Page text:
Shawshank comes to mind.

Shawshank comes to mind.

Remember all those prison escape stories from past wars where POW’s risk loosing their lives to go free and how they fathomed the most difficult of situations to triumph in their respective escapes to freedom?  Well, that spirit just doesn’t vanish when a judge slams down his gavel after sentencing someone to life in prison for murdering 6 people.  So, do you blame the guys for trying and succeeding or do you blame the prison staff for ineffective performance, or do you blame a prison system (society) for not doing more than just putting up a wall and a razor wire fence?

Their prison had high walls, razor wire... and a staff that missed the boat.

Their prison had high walls, razor wire… and a staff that missed the boat.

If you ask me (and I know no one really IS asking me), it takes more to confine a human being than just a locked door.  In an earlier post I mentioned how humans are not perfect creatures.  It takes humans to guard other humans… and humans make mistakes.  I respect what they did as humans wishing to be free.  We should all respect that.  Perhaps we need to focus that respect, or understanding the human determination in some people to want to be free, and build that into the incarceration process.

As a society we are tossing law breakers into our jails at a breathtaking pace.  Yes, much of this has been due to the outdated drug laws that require mandatory sentencing (many times all that does is create future violent crime offenders out of otherwise passive drug users).  A lot of it is also legitimate felony crimes on the rise, like assault and murder (and now terrorism and mass murder).  A lot is also based on our ever increasing population which will increase the numbers.  Based on the sheer numbers alone there’s likely to be the occasional “genius” who can figure a way out.  And quite frankly, those heroic POW’s of past wars risked being caught and put to death for trying to escape.  Some prison inmate inside for mega-years to life has nothing to lose in trying to escape.  Now lest I be accused of comparing prison inmates with heroic military POW’s… I suggest exercising a bit of common sense.  The motivation for escape is still the same regardless of the reason for the incarceration, whether it be on the glorious field of battle or as a result of a courtroom prison sentence.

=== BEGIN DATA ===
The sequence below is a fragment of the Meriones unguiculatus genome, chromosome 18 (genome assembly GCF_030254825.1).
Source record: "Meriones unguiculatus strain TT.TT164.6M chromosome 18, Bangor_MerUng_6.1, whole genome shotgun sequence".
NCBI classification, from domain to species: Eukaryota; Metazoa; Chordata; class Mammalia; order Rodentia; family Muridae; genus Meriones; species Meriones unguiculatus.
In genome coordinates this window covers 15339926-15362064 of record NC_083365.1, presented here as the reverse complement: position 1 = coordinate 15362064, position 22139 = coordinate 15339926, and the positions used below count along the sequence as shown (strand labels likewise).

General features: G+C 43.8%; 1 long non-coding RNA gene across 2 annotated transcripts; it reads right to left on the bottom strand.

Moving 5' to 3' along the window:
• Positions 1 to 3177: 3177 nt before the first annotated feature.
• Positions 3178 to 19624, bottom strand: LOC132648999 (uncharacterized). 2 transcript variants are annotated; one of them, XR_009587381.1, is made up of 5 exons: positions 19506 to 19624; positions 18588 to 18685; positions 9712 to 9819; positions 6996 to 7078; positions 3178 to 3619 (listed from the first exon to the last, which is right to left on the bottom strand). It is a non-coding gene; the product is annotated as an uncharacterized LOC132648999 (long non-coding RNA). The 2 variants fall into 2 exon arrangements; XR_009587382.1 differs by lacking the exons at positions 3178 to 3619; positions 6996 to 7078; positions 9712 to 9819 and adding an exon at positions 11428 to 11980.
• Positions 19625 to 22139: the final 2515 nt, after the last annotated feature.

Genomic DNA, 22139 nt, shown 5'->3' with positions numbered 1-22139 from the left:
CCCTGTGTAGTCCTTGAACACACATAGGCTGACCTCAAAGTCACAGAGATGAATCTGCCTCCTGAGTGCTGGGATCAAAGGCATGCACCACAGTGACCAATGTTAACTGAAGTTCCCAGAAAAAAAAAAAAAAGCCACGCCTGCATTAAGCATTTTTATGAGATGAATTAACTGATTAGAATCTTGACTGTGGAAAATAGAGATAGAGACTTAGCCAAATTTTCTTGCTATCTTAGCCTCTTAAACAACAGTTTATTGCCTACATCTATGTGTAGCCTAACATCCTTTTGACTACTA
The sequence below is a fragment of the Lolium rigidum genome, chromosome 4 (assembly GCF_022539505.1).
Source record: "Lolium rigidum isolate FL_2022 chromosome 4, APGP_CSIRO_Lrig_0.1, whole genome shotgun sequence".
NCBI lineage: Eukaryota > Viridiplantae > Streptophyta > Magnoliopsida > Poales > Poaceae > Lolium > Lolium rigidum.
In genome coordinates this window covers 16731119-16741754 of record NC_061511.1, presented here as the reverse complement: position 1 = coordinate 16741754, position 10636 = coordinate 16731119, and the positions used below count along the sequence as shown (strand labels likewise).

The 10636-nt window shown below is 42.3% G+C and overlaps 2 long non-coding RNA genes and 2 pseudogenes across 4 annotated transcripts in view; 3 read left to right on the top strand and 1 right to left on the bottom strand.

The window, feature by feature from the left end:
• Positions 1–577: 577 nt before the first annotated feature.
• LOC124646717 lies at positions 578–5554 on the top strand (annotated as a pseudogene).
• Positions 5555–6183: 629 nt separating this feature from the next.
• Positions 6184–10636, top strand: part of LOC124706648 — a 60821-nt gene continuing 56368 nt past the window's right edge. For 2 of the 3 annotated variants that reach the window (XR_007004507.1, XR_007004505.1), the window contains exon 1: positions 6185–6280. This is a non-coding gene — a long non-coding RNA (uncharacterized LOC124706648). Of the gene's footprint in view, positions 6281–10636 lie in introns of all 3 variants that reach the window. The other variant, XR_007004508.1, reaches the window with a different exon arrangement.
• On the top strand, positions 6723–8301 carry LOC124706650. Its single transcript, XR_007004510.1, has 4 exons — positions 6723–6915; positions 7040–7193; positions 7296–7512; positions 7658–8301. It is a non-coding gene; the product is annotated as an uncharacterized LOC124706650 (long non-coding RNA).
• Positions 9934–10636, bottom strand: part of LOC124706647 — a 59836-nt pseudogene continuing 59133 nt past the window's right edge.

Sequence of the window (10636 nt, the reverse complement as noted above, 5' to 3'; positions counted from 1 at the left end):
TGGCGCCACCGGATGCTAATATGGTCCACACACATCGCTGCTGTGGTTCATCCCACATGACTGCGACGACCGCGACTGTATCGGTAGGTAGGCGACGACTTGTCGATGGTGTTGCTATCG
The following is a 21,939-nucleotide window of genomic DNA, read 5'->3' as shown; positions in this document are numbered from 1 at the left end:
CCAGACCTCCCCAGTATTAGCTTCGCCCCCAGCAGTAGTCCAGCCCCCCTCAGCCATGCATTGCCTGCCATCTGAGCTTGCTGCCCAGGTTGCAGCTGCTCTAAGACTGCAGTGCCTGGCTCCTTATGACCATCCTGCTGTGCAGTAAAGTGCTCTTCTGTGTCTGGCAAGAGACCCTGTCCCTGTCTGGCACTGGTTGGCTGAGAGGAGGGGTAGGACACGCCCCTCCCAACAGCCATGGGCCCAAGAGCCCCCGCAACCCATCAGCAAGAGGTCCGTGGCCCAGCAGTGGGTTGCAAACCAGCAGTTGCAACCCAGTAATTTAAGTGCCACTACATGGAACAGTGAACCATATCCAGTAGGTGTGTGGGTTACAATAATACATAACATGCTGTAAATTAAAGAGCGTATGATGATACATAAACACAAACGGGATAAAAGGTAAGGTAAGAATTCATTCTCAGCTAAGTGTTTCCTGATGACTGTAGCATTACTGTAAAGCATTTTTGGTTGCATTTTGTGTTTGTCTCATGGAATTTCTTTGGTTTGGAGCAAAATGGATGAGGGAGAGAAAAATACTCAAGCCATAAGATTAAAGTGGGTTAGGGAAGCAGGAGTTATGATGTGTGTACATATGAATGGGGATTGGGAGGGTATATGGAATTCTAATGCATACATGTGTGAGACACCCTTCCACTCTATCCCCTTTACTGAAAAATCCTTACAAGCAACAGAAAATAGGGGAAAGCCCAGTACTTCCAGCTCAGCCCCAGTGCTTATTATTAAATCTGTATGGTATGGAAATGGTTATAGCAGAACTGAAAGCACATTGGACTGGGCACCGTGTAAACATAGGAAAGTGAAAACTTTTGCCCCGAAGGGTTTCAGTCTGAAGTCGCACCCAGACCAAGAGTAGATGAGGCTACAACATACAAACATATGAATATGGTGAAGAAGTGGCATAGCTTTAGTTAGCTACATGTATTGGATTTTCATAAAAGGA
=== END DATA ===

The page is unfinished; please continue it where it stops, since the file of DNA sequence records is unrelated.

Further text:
The press is currently fixating on Joyce Mitchell, the prison tailor lady, because that’s all the authorities have at the moment.  She’s fast becoming the icon for these two escapees not being found.  But she’s not to blame for this at all.  Yes, she bears the personal and legal responsibility for aiding and abetting and maybe the murder conspiracy against her husband… but she in no way created the environment that spawned all this from the get go, nor is it her fault that those guys haven’t been found.  In fact, maybe she even has a case against the prison authorities if it wasn’t made clear to her that she would be mixing with the prison population in her job.  Was she required to sign that hostage agreement the guards have to sign to be employed there?  How is it that a felons like Matt and Sweat were in some “honor” category and were able to have all those unsupervised visits to see her and seduce her (and ultimately have sex in some dark corner)?  Did her job as a prison tailor include training on how and how not to relate to inmates in the course of her job there?  And who is HER supervisor?  You can go on and on with this all the way to the point of making Mitchell a victim in all that rather than a suspect.

This isn’t about a couple guys who managed to defeat the system and are likely languishing on a beach in Acapulco sipping mai tai’s or in Canada scarfing down Tim Horton donuts and coffee.  This is about keeping guys like this IN the jails using all the tools available, which should include managing our human instincts for survival.

"No one ever escaped from  Stalag 13."  (Sorry... you can't mention prisons without mentioning this one.)

“No one ever escaped from Stalag 13.”
(Sorry… you can’t mention prisons without mentioning this one, but these guys had a reason for not wanting to escape.)